Another friend told us about the Global Recruitment Collaborative, a pared down version of other international teaching recruitment services. “Go to the Dubai fair,” he said. We looked at the list of GRC schools attending. No Nairobi. No Budapest. No Bogota. We decided to pass. The weekend before the fair, I checked the list again. Nairobi. Okay. We registered with GRC, booked flights and hotel, requested a day off. All week we said this is going to be a fun weekend. Let’s have fun this weekend. We’ll have a fun time. Which meant browsing books at Kinokuniya, having beer with dinner, finishing a conversation. And in between, talking with a couple of schools.
Here’s the thing about job fairs. Schools offer jobs. Of course that’s why you go. Sometimes, if you’re lucky, you have two or three offers or promises of second or third interviews by the end of the weekend. But between the welcome and the closing, you’re on a ride. You go up, you go down, you see your feet fifty feet off the ground. A job offer plants your feet. You go to a quiet corner of the hotel lobby or retreat to your room, maybe Skype with your parents or make a pro/con list or click through the school’s online photos or pray. Early in the recruiting season, job offers might stay for a few weeks. By January and February fairs, you might get half a day before the fair ends. If your answer is no, the school wants to be able to offer a contract to their next candidate.
But here’s another thing about job fairs. Not everyone gets a job. We were going to GRC to meet with a couple of schools. Maybe consciously keeping our expectations low because it seemed too early for a job offer when most administrators didn’t yet have complete list of available positions. A lot of interviews were for tentative openings.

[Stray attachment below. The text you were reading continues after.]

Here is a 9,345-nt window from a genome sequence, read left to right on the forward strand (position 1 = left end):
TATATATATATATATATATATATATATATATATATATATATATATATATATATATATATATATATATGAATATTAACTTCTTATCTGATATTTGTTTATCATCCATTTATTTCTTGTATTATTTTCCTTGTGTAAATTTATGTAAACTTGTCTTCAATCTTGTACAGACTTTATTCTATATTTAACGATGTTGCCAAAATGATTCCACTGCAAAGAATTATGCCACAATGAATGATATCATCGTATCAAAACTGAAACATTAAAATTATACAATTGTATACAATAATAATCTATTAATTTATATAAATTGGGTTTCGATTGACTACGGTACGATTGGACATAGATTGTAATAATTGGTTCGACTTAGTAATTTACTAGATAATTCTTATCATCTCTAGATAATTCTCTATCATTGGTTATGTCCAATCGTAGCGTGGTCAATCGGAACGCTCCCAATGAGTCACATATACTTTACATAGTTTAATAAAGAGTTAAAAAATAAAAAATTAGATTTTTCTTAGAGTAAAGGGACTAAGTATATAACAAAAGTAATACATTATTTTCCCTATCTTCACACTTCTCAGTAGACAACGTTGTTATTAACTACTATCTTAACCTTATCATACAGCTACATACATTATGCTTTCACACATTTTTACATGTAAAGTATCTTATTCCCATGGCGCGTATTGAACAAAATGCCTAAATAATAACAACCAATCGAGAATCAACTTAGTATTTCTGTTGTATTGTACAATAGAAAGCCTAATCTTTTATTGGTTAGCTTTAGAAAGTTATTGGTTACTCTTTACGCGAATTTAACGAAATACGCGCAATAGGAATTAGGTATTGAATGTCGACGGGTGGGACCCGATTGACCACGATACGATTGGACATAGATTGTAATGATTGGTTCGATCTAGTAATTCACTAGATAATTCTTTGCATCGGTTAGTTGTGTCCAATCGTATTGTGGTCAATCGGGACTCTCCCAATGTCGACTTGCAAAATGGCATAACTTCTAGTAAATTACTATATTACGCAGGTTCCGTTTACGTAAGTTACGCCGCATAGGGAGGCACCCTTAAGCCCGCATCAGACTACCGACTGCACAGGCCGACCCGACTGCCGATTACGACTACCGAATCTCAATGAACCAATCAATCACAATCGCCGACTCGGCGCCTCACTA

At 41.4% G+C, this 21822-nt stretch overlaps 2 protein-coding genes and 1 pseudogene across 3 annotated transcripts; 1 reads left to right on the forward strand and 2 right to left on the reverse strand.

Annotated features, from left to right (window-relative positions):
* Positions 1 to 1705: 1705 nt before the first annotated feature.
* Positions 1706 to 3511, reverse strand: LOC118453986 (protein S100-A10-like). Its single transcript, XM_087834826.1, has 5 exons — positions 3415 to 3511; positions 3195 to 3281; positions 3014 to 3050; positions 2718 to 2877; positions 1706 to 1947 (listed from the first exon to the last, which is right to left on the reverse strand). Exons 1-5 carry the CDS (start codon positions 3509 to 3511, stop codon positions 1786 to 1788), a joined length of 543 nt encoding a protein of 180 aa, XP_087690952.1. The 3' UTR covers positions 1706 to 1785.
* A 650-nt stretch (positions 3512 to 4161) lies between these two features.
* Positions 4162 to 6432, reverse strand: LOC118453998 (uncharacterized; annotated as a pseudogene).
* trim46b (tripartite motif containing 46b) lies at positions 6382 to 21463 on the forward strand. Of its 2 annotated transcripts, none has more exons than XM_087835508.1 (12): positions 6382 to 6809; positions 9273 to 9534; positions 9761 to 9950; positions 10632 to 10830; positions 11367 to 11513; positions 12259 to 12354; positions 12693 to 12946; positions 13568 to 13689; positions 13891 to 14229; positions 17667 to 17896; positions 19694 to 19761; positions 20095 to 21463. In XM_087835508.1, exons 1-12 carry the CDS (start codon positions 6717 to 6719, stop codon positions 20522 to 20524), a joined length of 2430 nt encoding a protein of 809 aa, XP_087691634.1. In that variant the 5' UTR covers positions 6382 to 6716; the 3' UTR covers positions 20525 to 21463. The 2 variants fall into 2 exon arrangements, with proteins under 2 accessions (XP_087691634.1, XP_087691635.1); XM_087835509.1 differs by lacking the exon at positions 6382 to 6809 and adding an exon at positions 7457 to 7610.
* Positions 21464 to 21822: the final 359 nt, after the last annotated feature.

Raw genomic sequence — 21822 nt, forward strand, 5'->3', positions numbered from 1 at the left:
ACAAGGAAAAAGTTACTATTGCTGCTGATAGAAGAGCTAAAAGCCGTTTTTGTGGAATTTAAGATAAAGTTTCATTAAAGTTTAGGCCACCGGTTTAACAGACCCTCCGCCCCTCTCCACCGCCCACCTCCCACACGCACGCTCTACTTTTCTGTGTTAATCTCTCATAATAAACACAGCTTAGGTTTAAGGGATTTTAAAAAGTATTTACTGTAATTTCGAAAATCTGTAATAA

One more thing about job fairs. The whole weekend is a shuffle of want, need, expectation. Fairs open with a speaker welcoming candidates and schools before interview sign-ups begin. Each school gets a table in the banquet hall and candidates weave through the rows, looking for the International School of My Dreams but finding the International School of Maybe Here along the way. The GRC fair opened with an announcement of how many candidates were attending and how many positions were open and the cry that “There’s a job for everyone!” which is just false because the numbers don’t match qualifications which don’t match whether you really want to move to Turkey right now. Even so, that moment was the first I thought, maybe it goes easy.
Maybe we just get a job. The woman standing next to me was from Nairobi. I thought maybe she’d be my colleague next year. I hugged my cinder block of hope. I was sure this could be easy. I looked at my husband. His forehead was beaded with sweat. The banquet hall doors opened and teachers fanned out to find school tables, shake hands, set up interviews. “Justin,” I said, “Wait.” He was already pressing ahead, eyes on the Nairobi table. He turned to me. “Stop,” I said, “You need to slow down.” He listened, wiped his forehead with a tissue. “I don’t know why I’m sweating,” he said. “It’s okay,” I said.
But it wasn’t totally okay. We’d spent all week saying we’d have fun in Dubai, but underneath talk of fun, unexpected strong hope. And now at the doors of the banquet hall – it is difficult to explain what it feels like, charged with hope, my usual voice cautioning to put the cinder block down, pick up the empty shoe box of realistic options. But here’s hope cutting into my palms saying, this is a realistic option. I want hope more. We go in, find the Nairobi table. Waiting in line, the couple behind us are also math and English teachers and one of them jokes, “We’re the competition.” I don’t know what to say so I don’t say anything. We arrange an interview.
And then we wandered. We found the Delhi table. We met an old colleague and asked what it’s like to live in Ethiopia. I stopped by a table to tell the recruiter I watched his school’s video and love their glass-wall classrooms with common space for collaboration. He told me he had only one job available. I said okay. We looked around. We talked about southwestern Wisconsin with a recruiter from Zurich. A few tables had crowds all morning. It’s like that at every fair. I remember going to the UNI fair to find our first overseas job and seeing the long lines at European tables. Justin and I didn’t even try for an interview with Brussels then. We booked a chat with Riyadh instead. This time at GRC, the crowd wants Singapore, Dubai, Nairobi.
I wavered a little, with only two interviews scheduled. I thought maybe we should see what Cambodia had to offer. But the real temptation was to line up interviews with other Middle Eastern schools. We know the region. We’ve heard the reputations. We stood surrounded by schools from UAE, Saudi and Qatar and reminded each other we’re leaving the region. Why interview for a forty thousand dollar salary in a new desert? Because it’s here now.